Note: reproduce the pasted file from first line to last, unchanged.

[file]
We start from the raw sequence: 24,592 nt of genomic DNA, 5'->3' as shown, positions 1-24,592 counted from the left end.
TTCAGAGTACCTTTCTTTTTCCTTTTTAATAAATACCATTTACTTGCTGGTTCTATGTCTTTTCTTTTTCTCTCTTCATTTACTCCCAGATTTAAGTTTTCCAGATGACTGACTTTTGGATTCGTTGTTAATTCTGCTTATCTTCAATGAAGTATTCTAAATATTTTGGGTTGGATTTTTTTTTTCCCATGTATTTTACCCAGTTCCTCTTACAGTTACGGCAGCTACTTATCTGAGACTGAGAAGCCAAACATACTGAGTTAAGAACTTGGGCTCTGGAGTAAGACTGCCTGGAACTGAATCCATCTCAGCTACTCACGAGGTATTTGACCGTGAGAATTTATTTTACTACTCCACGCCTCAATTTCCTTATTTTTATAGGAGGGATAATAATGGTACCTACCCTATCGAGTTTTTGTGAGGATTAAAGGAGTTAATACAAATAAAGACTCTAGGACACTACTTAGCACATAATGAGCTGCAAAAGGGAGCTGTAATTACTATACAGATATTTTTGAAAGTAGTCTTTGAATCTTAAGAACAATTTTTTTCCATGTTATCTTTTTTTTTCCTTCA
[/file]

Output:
We start from the raw sequence: 24,592 nt of genomic DNA, 5'->3' as shown, positions 1-24,592 counted from the left end.
TTCAGAGTACCTTTCTTTTTCCTTTTTAATAAATACCATTTACTTGCTGGTTCTATGTCTTTTCTTTTTCTCTCTTCATTTACTCCCAGATTTAAGTTTTCCAGATGACTGACTTTTGGATTCGTTGTTAATTCTGCTTATCTTCAATGAAGTATTCTAAATATTTTGGGTTGGATTTTTTTTTTCCCATGTATTTTACCCAGTTCCTCTTACAGTTACGGCAGCTACTTATCTGAGACTGAGAAGCCAAACATACTGAGTTAAGAACTTGGGCTCTGGAGTAAGACTGCCTGGAACTGAATCCATCTCAGCTACTCACGAGGTATTTGACCGTGAGAATTTATTTTACTACTCCACGCCTCAATTTCCTTATTTTTATAGGAGGGATAATAATGGTACCTACCCTATCGAGTTTTTGTGAGGATTAAAGGAGTTAATACAAATAAAGACTCTAGGACACTACTTAGCACATAATGAGCTGCAAAAGGGAGCTGTAATTACTATACAGATATTTTTGAAAGTAGTCTTTGAATCTTAAGAACAATTTTTTTCCATGTTATCTTTTTTTTTCCTTCA